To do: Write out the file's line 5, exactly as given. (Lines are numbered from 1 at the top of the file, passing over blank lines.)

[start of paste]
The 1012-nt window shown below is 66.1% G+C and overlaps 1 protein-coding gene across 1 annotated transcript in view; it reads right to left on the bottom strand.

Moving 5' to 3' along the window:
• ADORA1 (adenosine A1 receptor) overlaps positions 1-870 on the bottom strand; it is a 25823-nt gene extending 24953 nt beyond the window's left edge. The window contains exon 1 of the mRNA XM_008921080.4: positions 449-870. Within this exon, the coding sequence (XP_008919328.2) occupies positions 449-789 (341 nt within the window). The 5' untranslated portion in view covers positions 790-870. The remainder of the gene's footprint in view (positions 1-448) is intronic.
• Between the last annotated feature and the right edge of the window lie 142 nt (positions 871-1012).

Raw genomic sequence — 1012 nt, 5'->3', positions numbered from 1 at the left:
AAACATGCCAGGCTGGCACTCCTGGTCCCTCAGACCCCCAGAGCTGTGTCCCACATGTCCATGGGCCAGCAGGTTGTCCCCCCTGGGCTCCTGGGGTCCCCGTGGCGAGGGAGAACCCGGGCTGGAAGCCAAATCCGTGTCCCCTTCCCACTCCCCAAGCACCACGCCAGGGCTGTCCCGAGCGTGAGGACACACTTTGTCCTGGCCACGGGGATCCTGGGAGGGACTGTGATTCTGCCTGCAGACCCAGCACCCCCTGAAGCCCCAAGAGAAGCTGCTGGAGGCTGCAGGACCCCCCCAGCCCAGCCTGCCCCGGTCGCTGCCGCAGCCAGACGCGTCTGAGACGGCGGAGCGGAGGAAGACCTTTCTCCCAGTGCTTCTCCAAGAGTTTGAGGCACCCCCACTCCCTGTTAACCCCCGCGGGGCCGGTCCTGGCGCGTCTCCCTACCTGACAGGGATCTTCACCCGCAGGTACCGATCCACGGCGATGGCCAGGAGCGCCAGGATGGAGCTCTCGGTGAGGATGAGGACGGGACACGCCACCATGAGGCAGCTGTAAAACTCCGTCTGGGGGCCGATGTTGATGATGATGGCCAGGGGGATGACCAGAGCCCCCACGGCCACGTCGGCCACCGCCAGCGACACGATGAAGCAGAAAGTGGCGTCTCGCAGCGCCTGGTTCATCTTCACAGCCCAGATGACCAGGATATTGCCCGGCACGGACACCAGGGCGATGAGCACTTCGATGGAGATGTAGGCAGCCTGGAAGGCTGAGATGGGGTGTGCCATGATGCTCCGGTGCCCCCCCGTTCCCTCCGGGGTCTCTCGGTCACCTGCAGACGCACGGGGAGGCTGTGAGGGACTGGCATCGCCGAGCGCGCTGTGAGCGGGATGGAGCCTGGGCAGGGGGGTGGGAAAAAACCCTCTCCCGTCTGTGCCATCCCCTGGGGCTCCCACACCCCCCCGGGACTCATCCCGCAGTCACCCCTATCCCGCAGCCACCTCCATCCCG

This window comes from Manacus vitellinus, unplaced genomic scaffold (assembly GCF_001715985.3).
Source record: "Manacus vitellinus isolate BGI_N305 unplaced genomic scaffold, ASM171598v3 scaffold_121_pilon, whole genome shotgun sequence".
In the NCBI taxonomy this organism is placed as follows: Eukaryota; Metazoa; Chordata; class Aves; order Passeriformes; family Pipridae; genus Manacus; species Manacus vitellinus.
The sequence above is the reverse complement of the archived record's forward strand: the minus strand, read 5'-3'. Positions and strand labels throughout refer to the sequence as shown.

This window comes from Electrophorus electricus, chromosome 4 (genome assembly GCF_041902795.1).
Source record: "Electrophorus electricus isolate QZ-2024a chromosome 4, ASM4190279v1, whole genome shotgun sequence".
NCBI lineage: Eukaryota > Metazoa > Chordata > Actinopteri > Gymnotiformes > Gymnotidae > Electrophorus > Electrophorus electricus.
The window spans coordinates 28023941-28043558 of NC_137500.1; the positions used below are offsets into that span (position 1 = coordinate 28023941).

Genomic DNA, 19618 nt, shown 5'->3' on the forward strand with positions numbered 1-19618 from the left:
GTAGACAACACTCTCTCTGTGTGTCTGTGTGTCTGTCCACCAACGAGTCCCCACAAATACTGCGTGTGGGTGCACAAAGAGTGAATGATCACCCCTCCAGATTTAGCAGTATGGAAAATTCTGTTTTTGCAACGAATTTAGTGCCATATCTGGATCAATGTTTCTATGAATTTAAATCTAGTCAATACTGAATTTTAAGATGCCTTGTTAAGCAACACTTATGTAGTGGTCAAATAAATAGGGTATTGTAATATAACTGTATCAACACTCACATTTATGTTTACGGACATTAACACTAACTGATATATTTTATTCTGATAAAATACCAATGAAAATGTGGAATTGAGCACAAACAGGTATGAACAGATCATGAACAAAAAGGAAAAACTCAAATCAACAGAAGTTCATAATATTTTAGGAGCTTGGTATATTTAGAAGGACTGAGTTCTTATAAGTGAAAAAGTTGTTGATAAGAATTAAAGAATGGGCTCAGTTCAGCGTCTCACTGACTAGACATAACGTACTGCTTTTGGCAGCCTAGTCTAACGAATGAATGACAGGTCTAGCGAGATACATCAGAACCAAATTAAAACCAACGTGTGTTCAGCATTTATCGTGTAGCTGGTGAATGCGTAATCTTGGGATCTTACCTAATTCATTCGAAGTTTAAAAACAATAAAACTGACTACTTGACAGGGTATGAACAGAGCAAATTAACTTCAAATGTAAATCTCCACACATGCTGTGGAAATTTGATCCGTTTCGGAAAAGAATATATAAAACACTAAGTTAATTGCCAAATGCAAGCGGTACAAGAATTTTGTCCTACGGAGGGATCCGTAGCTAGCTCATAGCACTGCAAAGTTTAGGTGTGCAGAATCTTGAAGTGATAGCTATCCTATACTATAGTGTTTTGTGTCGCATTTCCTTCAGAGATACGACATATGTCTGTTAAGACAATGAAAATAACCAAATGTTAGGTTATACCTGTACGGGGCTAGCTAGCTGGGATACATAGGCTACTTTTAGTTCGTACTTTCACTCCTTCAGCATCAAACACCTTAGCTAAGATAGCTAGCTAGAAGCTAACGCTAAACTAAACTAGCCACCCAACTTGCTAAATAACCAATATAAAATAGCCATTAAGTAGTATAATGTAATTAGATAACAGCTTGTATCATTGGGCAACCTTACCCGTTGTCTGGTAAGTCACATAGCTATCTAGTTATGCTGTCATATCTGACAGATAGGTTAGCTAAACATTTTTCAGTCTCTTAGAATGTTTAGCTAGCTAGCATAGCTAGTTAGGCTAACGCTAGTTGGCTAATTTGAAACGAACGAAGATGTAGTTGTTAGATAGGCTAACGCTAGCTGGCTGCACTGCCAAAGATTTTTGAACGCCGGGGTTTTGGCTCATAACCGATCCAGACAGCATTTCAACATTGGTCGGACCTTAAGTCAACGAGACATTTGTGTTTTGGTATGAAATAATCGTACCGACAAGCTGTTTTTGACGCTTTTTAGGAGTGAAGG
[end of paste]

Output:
Raw genomic sequence — 1012 nt, 5'->3', positions numbered from 1 at the left: